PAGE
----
How to Teach a Horse Clicker Training Basics

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    • 1). Prepare. Have your clicker, your treat bag and your carrots (or other similar treat) in hand. One of the best starting places is the barn. Have your horse in his stall, you on the outside. (This can also be done over the fence of the turnout.) Show him the treat bag and the clicker, but don't let him have a reward. You need to make sure he associates the sound of the clicker with the reward. As you're standing there, click and reward. Click and reward. Click and reward. Make sure to click before handing out the treat. He should start looking for the sound first, instead of the reward.

    • 2). Continue until he has put the two together. Once he's associated the click with the treat, there's a very real possibility that you've created a treat monster. That's perfectly fine; that leads right into the next lesson. A horse that mugs for treats can be dangerous, so you're going to have to lay out some ground rules for clicker training.

    • 3). Now, you can make her work for her reward. If your horse stretches out over the stall door, step back. Don't click and reward for this kind of behavior. As soon as your horse looks away, stops straining or backs up, click and reward. She'll probably go back to reaching for the treats; step back. Repeat the process. Every time she stops reaching, click and reward. It may take some time, but you'll soon have a horse that will stand without mugging you.

    • 4). Teach your horse to target an object. The object can be anything, as long as your horse can see it and touch it with his nose. Choose a cue word. It can be anything; we'll use "target." Hold up the object; horses are naturally curious, and when he touches it, say "Target!" click and reward. Make sure you speak and click as soon as he touches it. That is the behavior you want him to learn as being correct. Move the target around: high, low, behind you, near his chest. Once he figures out he can touch the target and get a reward, you'll have him targeting like a fiend.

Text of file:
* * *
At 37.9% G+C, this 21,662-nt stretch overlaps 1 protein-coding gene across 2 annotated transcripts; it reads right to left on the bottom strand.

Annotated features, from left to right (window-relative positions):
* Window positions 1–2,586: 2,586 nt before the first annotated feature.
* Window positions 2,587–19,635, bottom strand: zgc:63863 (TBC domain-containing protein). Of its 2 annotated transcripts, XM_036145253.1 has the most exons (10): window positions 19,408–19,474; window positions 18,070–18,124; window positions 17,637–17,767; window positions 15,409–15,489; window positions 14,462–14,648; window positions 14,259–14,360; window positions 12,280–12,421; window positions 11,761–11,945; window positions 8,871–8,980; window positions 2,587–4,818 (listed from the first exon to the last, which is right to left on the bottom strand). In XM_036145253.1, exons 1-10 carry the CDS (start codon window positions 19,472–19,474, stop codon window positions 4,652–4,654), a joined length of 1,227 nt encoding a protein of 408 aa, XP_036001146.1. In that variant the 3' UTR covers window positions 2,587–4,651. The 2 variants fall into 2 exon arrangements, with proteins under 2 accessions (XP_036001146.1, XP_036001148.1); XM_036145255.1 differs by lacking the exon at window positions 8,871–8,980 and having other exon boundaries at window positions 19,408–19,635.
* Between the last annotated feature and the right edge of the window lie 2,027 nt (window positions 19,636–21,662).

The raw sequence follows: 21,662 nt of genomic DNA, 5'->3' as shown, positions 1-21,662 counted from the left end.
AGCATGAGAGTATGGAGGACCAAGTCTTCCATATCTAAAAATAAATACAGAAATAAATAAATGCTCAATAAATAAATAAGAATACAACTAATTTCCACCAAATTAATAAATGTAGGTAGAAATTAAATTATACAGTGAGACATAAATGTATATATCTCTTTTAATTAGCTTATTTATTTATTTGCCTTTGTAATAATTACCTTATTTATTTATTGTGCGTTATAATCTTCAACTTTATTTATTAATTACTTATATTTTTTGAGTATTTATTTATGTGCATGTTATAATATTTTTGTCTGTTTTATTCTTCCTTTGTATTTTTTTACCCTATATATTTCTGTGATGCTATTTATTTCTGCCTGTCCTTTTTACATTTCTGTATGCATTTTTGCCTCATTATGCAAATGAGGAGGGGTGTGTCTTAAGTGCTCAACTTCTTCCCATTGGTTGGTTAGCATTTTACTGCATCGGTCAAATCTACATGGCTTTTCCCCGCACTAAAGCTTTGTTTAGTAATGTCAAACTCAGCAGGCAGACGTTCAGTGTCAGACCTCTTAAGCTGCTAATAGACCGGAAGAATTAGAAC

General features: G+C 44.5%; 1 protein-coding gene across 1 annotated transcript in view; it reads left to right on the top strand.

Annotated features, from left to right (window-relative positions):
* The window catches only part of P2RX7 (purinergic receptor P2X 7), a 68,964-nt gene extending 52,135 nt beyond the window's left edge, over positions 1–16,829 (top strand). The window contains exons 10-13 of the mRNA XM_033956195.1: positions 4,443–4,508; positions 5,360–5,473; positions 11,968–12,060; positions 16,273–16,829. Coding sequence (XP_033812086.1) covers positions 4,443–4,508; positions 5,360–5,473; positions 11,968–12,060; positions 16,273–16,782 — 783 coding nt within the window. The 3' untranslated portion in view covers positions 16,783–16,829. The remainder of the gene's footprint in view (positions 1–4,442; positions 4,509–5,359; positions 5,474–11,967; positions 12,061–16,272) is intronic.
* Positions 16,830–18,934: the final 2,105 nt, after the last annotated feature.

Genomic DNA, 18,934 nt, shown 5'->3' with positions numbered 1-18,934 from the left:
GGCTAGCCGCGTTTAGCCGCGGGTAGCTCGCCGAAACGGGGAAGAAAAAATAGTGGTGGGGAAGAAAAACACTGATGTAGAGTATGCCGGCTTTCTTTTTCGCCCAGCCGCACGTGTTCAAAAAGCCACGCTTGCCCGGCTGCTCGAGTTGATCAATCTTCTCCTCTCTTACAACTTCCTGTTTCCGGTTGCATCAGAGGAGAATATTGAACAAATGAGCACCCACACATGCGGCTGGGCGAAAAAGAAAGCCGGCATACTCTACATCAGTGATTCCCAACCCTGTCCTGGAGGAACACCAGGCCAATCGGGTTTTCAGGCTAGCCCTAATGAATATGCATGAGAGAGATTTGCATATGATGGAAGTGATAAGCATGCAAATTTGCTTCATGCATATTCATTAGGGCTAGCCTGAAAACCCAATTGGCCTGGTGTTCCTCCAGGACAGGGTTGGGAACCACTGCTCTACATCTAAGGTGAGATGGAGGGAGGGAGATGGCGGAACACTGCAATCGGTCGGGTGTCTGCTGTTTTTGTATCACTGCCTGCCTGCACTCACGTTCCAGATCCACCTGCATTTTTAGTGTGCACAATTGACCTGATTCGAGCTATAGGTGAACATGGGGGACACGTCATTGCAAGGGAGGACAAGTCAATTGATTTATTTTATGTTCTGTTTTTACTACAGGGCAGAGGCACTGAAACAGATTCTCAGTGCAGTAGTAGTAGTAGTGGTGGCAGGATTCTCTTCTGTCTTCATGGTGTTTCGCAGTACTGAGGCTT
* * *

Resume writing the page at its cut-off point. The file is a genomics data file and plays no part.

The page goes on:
• 5). Teach your horse to back up. This is crucial; not only is it sometimes an essential safety factor, but it's a great way to get her attention focused back on you, instead of the distractions around her. Choose your cue word; we'll use "back." Stand to the right of your horse, stepping to her chest. Pressure is a wonderful teaching tool; press your hand to her chest. As soon as she takes even one step back, release the pressure, say "back!" click and reward. Repeat the process. Each time, make her back up a little farther. Once she has associated the pressure, the word, the action and the click/treat, eliminate the pressure. She should begin to back up at the cue word, which is what you want. Click and treat!

    • 6). Move the lesson. Eventually, you're going to be in all kinds of settings and teaching your horse all kinds of things, so it's best to start early. Choose somewhere secure, like a small turnout or round pen. This can have a dual purpose. If the new area is somewhere familiar, you should have no problem continuing clicker reinforcement and building her confidence. If the new area is somewhere unfamiliar and a little scary, clicker training is a great way to get your horse to focus on something good and familiar (you and the treat bag), instead of the scary monsters that are going to eat her. Begin in the new area with standing still; it's something she should already know by now.

    • 7). End each lesson on a good note. This will not only be a great way to reward a day's learning, but it'll help reinforce just how much fun the clicker game is. Save an apple, a whole handful of carrots or a peppermint for the end. With the last click, give him the extra big reward and shower him with praise. He'll be eager to play next time.

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